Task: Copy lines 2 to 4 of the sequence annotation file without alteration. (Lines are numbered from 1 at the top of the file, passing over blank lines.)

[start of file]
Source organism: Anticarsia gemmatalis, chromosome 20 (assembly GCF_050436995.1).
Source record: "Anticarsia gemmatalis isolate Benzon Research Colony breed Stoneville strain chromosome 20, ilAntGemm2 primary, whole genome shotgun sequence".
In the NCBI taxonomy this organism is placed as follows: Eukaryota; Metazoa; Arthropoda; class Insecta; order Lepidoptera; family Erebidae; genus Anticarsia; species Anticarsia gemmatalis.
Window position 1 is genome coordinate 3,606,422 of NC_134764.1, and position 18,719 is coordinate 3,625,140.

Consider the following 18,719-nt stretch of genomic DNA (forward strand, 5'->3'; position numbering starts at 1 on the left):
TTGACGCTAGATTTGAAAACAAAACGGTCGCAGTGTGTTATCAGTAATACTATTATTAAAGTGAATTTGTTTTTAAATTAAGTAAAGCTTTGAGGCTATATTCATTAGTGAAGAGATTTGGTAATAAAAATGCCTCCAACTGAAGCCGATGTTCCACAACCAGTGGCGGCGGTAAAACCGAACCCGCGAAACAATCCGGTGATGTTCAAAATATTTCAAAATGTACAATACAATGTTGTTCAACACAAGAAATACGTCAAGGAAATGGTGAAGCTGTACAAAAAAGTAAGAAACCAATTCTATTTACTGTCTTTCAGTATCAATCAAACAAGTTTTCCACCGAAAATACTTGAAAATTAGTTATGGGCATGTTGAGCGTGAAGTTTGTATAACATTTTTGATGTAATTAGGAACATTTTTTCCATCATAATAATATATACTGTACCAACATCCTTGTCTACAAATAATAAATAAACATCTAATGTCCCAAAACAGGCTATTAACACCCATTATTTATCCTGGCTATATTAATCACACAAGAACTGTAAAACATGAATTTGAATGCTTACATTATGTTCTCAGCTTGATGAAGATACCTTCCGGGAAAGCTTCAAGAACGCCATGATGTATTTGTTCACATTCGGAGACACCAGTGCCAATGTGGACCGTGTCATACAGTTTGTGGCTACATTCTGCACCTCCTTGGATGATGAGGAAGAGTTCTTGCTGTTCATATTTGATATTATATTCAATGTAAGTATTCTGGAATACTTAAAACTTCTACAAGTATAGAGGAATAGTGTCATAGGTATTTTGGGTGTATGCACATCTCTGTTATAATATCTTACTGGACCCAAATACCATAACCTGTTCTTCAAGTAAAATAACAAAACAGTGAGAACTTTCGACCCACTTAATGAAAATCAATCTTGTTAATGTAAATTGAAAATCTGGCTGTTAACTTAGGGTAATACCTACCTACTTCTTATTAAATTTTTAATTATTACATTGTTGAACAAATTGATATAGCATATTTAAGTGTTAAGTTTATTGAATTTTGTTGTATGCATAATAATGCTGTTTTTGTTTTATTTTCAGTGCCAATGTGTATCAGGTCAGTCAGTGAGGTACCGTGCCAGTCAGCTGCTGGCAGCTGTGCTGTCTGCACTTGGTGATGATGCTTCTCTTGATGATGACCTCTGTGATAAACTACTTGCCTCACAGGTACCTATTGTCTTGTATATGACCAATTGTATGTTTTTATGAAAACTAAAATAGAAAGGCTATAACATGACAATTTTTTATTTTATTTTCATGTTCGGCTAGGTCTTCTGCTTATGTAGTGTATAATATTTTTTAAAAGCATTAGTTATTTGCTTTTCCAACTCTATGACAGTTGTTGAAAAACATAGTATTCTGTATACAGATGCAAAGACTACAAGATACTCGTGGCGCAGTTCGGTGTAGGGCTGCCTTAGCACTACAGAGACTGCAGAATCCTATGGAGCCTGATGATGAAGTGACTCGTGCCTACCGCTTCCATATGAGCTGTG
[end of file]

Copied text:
Source record: "Anticarsia gemmatalis isolate Benzon Research Colony breed Stoneville strain chromosome 20, ilAntGemm2 primary, whole genome shotgun sequence".
In the NCBI taxonomy this organism is placed as follows: Eukaryota; Metazoa; Arthropoda; class Insecta; order Lepidoptera; family Erebidae; genus Anticarsia; species Anticarsia gemmatalis.
Window position 1 is genome coordinate 3,606,422 of NC_134764.1, and position 18,719 is coordinate 3,625,140.